(Bloomberg) -- Holding the key to the sale of America’s second-biggest candy company is a scandal-scarred, $12 billion charity that all but owns Hershey, Pennsylvania.
Hershey Trust Co. controls about 80 percent of Hershey Co., guides the 107-year-old Milton Hershey School, and oversees an amusement park and resort in the town of about 14,000.
Its 10 trustees have been averse to deals, scuttling efforts to separate them from their candy-coated source of cash. The Hershey Co. board rejected Mondelez International Inc.’s $23 billion bid Thursday to put together the biggest candy maker in the world by buying the ailing chocolate company.
What surprised some observers was that Hershey offered no rationale for rebuffing Mondelez, saying only that it saw nothing in the offering that warranted further discussion.
It could be a negotiating ploy, said Chris Growe of Stifel Financial Corp.
“We believe Mondelez will raise its offer to entice the Hershey Trust to engage in negotiations and eventually sell the business,” Growe said Thursday. If that fails, perhaps Hershey will get a bid from Nestle SA, he said.
Nestle and Wm. Wrigley Jr. Co. both made offers to buy the company in 2002 before being rebuffed by Hershey Trust. The trust has also stood between Hershey and a deal with Cadbury, which was ultimately acquired by Kraft Foods. Hershey now owns the Cadbury license in the U.S., while Mondelez sells the candy in the rest of the world. Unifying the brand is considered part of the rationale for the takeover offer that was rejected Thursday. Mondelez declined to comment on the deal. So did Kent Jarrell, a Hershey Trust spokesman.
Four years after establishing the Hershey Trust, chocolate baron Milton Hershey opened the boarding school for low-income students and designated the trust as its administrator. The trust also runs the Hershey Entertainment & Resorts Company, which operates a minor-league hockey team, entertainment venues and Hersheypark. Along with the factory and corporate offices of the chocolate company, they dominate the landscape in Hershey, about 100 miles west of Philadelphia.
U.S. consumers are cutting down on sugar and the candy company is suffering. Its name has been bandied about as a potential takeover target in recent months as the food industry consolidates. But any rumors come tinged with a touch of skepticism, mostly because of the Hershey Trust. Without its approval, a sale has no chance.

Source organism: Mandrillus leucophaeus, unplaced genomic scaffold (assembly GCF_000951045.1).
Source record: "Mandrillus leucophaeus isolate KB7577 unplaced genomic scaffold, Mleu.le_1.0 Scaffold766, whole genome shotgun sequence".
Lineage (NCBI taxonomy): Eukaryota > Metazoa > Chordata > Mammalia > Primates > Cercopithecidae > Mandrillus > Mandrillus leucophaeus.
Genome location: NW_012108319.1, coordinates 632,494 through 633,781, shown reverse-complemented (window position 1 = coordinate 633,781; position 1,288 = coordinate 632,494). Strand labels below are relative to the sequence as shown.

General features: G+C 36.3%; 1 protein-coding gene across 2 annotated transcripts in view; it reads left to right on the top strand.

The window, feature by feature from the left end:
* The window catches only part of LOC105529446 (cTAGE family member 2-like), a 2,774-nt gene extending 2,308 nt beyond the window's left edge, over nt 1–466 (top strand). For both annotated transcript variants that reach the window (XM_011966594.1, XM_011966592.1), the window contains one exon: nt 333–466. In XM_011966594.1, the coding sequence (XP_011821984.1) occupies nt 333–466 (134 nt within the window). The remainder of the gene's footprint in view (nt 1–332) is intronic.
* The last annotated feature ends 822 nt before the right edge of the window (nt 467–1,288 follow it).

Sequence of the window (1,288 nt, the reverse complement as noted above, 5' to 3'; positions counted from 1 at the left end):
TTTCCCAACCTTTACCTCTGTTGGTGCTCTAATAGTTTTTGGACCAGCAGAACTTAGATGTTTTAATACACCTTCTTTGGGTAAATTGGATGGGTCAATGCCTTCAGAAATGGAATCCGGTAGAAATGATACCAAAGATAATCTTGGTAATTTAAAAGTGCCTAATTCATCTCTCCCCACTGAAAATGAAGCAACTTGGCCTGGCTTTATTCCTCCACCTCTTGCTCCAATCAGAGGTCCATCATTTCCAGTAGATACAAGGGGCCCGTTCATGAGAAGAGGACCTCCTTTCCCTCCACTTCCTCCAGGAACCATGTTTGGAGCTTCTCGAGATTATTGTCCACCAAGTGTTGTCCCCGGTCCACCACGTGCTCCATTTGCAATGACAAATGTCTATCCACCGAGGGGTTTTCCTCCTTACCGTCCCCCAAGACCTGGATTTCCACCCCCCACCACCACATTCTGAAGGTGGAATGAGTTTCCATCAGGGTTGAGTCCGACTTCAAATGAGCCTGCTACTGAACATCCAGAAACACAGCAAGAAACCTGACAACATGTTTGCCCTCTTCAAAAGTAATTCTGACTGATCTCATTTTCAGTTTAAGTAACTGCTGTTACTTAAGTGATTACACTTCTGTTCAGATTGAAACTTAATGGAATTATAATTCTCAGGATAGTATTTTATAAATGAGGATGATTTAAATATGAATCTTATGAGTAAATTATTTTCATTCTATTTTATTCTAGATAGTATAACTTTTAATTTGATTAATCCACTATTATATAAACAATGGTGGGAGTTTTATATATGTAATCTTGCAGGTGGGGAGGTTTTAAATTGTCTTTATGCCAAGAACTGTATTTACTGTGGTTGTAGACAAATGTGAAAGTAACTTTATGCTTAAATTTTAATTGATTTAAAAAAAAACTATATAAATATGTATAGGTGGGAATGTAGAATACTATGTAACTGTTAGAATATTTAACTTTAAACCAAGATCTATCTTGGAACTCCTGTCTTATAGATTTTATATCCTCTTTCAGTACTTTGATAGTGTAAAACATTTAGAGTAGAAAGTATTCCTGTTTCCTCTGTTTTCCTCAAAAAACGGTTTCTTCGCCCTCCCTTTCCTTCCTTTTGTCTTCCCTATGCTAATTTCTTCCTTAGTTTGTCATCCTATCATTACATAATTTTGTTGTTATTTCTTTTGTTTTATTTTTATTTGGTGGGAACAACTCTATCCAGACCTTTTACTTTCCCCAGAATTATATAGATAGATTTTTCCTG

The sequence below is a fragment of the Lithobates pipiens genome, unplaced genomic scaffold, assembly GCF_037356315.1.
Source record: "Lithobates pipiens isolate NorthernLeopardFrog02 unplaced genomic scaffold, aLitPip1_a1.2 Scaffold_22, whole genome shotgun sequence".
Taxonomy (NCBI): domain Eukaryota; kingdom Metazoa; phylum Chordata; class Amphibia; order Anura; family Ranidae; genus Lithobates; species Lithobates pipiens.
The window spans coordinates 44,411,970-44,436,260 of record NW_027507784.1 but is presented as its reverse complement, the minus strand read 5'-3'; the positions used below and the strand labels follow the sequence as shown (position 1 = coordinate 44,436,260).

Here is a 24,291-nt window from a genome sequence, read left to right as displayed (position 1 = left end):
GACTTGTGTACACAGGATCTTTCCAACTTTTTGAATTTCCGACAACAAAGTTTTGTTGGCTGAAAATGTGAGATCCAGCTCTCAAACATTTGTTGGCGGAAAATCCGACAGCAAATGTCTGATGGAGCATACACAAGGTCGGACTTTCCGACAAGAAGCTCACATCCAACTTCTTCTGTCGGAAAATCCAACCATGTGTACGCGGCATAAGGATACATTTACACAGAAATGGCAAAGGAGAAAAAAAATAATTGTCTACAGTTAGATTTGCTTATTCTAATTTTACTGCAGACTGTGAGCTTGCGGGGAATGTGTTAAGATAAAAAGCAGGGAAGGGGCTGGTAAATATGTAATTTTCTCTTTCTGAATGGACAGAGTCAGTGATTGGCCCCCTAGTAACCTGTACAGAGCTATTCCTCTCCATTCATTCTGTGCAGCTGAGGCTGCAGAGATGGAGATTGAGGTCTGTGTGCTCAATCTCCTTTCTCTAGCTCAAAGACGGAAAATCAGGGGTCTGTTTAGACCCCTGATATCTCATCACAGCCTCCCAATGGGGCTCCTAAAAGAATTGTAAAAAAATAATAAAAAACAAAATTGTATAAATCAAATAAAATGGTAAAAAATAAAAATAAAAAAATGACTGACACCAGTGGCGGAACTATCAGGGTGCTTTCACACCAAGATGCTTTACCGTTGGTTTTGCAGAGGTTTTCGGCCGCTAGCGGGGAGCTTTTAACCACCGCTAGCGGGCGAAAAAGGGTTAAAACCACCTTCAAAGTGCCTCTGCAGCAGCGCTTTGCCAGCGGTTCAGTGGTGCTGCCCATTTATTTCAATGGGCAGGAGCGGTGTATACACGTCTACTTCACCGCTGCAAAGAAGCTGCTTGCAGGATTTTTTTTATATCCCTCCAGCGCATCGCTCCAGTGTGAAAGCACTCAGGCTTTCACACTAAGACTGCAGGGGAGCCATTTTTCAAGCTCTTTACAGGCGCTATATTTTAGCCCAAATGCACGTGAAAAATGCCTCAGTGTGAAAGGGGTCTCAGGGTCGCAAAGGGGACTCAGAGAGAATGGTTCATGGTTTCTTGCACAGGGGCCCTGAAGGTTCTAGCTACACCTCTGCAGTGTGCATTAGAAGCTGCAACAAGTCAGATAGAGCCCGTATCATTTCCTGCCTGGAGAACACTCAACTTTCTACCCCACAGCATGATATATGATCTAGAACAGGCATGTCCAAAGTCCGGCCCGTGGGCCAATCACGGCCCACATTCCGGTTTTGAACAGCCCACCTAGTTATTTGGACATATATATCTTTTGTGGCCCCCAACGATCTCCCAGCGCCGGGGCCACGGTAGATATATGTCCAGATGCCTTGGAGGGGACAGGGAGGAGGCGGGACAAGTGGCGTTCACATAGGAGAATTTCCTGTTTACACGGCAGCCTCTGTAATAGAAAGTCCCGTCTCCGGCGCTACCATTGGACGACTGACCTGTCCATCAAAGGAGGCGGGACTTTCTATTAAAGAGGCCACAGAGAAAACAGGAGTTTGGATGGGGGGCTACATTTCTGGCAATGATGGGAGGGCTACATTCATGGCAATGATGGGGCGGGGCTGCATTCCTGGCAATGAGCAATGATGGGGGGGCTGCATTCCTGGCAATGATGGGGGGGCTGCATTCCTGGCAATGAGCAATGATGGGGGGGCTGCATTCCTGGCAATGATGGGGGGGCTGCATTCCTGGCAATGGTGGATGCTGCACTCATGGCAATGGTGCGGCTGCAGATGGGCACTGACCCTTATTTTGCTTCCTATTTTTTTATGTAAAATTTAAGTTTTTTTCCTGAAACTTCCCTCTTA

Then there’s the little detail that the Pennsylvania attorney general has the right to review a deal to acquire the candy maker. That’s because the trust is legally obligated to continue financing the Milton Hershey School, and since the trust is supported by profits from the chocolate company, the state can try to stop a sale if it determines that school funding is threatened.
The trust has been the subject of allegations in recent years of lavish spending by board members. The state attorney general recently sought the resignation of three board members and asked the trust to reduce board compensation, the Philadelphia Inquirer reported.
Trust executive John Estey, a one-time aide to Pennsylvania Governor Edward Rendell, was fired in April after pleading guilty to wire fraud associated with campaign contributions.
With all the controversy at the trust, Mondelez emerged with a bid to take over Hershey at $107 a share.
“I think Mondelez appreciates that the trust’s board has been weakened, and given how protective of Hershey’s interests the trust has been, now is the time, if ever, to swoop in,” said Asit Sharma, an analyst at the Motley Fool. “We can expect an adjusted offer in the near future, which will be more difficult for the board to reject unanimously as shareholders clearly support the idea of a merger.”